Recently I went away, and beforehand I did some preparation. Not the ‘buy insurance’, ‘print your papers’, ‘get the correct address’ sort of preparation, which unfortunately I was rather sadly lacking in (thank you Long-Suffering Friend!) – but character preparation.
What’s that, you ask?
It’s the type of preparation that I’ve discovered is essential for me to ‘get the most’ out of a holiday – as a human, friend, Watcher and Christian.
While this was one of the few times I travelled without my loved ones who struggle with chronic illness, many of the ways I prepared were born out of holidays I’ve taken with them in the past.
These 5 ways are (in my mind!) applicable whether you’re travelling with chronically ill friends or by yourself, and even whether you’re going overseas or simply staying at home and taking some time out.
However, because they’re not specifically about chronic illness, I’ve published them on my other blog.
// I’d love to hear your thoughts! Do you agree, disagree? How do you prepare for holidays?
Christmas is coming up, and I want to thank you for following my blog. When you sign up you’ll receive 3 downloadable and printable cards suitable for someone with a chronic illness – and anyone in need of some love!
Chronic illness or Christmas? Which would you prefer?
I know which one I’d choose. But too often we don’t have a choice – and this is very evident during the holiday season.
Over Christmas we often spend more time with family, and for many of us, that means spending more time with Chronic Illness.
Chronic Illness doesn’t go on holidays over Christmas…
While the shops and the media try to convince us that by November 1 we have entered into a ‘new world’ of perfectly laid tables, wrapped gifts and dizzying heights of tinsel – most of us know that’s not quite true.
As the shops get busier and my drive home after a late night shift becomes increasingly well-lit thanks to the current Christmas light epidemic, I’ve decided to introduce a new blog ‘series’.
Love in a Time of Chronic Illness (LTCI)
Many of my posts are either ‘answers’ or ‘explanations’ relating to the difficulties and loneliness-es of loving someone with a chronic illness.
I’ve never proposed to have the ‘only-exclusively-right’ answers to every situation of course. (Unless the Answer is Jesus, in which case I do!) But I write what I’ve learnt and I describe what’s encouraged me.
But for a while now I’ve been nursing a fear that perhaps these posts are portraying me unrealistically.
Some struggles win our sympathy easily.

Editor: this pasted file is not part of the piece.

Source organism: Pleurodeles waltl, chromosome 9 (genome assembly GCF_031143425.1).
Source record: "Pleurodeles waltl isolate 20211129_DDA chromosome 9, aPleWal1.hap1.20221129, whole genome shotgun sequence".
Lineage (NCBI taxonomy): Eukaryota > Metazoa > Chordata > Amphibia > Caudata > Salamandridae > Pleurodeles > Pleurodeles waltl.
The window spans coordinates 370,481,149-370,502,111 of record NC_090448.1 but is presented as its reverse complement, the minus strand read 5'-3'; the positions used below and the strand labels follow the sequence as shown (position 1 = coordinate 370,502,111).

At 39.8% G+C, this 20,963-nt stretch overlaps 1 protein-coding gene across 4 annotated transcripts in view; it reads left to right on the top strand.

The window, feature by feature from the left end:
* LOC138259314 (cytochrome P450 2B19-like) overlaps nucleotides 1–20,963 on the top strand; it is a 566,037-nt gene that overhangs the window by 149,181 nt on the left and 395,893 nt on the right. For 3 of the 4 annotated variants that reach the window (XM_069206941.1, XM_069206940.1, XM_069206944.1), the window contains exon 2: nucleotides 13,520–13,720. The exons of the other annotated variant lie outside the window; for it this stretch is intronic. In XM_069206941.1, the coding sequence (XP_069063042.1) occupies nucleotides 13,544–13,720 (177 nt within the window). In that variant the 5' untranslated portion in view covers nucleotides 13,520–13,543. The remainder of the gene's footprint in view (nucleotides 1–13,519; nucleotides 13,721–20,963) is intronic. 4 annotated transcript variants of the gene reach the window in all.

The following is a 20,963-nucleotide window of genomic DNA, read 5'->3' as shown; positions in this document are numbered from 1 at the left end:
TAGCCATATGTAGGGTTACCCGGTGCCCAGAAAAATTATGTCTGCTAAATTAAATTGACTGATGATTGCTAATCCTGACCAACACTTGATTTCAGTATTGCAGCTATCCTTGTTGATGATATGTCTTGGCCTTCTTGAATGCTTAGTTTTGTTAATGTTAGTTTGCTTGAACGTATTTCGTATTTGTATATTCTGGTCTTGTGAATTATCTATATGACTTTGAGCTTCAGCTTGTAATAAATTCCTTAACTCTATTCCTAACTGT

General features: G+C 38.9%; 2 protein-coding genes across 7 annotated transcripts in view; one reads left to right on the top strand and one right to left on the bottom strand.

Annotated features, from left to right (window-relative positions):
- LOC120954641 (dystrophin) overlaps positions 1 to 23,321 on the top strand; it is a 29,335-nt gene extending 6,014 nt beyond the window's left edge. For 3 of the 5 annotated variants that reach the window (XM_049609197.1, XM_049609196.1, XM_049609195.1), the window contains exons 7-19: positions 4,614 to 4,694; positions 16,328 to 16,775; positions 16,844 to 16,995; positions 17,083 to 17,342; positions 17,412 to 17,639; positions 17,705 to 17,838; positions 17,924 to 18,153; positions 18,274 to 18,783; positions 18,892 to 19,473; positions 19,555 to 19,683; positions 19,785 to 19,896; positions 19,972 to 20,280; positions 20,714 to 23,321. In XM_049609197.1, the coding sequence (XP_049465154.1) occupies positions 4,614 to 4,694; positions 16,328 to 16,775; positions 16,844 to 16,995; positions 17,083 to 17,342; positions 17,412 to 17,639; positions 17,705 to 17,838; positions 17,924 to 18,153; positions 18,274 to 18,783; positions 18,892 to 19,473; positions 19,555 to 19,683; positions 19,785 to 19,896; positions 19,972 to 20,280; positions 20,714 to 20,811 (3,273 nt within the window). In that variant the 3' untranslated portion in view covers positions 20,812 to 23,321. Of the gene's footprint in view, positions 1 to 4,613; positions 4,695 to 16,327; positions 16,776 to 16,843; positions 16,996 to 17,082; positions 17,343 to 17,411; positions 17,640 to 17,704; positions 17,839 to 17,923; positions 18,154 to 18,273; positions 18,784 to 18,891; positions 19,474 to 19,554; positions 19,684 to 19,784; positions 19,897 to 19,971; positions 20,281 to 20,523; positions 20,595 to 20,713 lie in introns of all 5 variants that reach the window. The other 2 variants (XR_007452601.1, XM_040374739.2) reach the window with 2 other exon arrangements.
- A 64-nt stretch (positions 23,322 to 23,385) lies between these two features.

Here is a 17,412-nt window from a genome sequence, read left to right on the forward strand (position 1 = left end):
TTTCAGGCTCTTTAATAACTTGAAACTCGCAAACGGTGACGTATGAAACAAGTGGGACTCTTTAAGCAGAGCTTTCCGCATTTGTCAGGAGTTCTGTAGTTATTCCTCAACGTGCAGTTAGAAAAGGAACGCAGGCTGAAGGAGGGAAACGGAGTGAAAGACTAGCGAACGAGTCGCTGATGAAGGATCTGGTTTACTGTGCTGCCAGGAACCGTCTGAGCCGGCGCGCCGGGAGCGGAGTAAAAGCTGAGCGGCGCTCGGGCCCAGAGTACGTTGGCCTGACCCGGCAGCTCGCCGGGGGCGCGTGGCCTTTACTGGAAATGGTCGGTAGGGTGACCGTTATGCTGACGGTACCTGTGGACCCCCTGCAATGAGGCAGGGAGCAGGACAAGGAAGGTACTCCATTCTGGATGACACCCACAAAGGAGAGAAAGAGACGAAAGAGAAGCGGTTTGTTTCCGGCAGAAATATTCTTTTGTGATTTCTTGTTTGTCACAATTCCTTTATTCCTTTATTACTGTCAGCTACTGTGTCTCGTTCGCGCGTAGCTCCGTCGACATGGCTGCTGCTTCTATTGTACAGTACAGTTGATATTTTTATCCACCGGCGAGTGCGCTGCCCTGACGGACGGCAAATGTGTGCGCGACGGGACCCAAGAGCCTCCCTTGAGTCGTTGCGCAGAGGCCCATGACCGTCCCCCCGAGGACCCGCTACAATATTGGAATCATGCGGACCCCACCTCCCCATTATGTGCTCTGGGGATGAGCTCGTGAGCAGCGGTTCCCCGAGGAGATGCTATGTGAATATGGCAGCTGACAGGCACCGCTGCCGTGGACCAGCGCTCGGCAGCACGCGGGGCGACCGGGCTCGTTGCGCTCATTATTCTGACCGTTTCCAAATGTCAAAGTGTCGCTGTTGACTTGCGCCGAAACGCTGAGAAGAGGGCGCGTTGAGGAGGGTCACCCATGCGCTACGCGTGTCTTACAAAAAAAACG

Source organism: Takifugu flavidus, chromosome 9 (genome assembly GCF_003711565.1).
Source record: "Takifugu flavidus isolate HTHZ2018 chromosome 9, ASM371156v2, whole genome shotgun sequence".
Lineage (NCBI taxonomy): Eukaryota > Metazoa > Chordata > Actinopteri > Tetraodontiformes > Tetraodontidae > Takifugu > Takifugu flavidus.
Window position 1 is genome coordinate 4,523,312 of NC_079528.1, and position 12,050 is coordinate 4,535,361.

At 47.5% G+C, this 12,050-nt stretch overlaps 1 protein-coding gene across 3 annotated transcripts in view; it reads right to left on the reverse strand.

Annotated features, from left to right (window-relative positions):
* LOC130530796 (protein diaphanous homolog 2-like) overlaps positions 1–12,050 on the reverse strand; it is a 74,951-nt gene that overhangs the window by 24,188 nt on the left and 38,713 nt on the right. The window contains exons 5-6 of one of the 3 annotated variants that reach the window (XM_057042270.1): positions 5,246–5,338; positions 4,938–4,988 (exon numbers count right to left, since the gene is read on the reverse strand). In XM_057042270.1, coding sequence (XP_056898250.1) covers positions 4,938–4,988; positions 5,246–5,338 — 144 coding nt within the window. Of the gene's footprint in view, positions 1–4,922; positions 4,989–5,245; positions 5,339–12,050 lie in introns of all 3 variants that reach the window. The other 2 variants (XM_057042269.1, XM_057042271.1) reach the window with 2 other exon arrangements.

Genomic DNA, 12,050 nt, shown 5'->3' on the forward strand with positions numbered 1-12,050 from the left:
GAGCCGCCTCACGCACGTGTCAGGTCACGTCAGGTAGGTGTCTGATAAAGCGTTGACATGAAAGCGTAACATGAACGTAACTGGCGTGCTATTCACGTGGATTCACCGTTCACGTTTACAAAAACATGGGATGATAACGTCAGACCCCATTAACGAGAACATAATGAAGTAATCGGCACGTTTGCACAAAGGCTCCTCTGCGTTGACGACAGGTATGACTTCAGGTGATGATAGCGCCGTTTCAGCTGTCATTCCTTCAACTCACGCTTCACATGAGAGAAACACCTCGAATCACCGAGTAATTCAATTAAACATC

My mother died.
I have cancer.
We are being evicted.
These announcements normally evoke an emotional response. We recognise them as huge, world-breaking problems. They are tragedies with capital ‘T’s.
For this reason it is often easier to sympathise with our chronically ill friend, than our whining-about-their-chipped-nails colleague. And yet, we’ve discussed that as humans (and even more so as Christ-followers) we really ought to sympathise with both.
This week I was sick. Not chronically sick. Not even break-your-leg sick or appendicitis-need-operation sick. Merely stomach bug sick.
Uncomfortable, rather depressing, but half a week later and I was over it and back at work.
But something had changed.
While I was unwell I learned three very important truths about chronic illness – and I don’t want to ever forget them.
3 things I learnt about being chronically ill
1. Chronic illness means you are ill.
Don’t get me wrong, I never thought it was a walk in the park.
All my life my mum has battled various autoimmune diseases, and in the past few years I’ve watched my younger sister go through many similar struggles. I know personally how chronic illness can drain families, disrupt lives and sabotage futures.
But there’s nothing like being sick yourself to remember that the act of being sick in itself is awful.
A few weeks ago I did a talk for a Cancer Council morning tea on living when you can’t see God working and my own personal story about waiting for Him to fulfil His promises and bring something good out of chronic illness.
This is not a neat, polished story, tied up with perfect conclusion, because real life isn’t like that. But it’s my story, and all I have to offer. Here is the transcript:
” Firstly, standing up here today, I want to tell you I feel inadequate.
There are two reasons for this.
Firstly many of you have lived through difficulties I never will.
There are harder stories to tell than my own. I want to acknowledge that.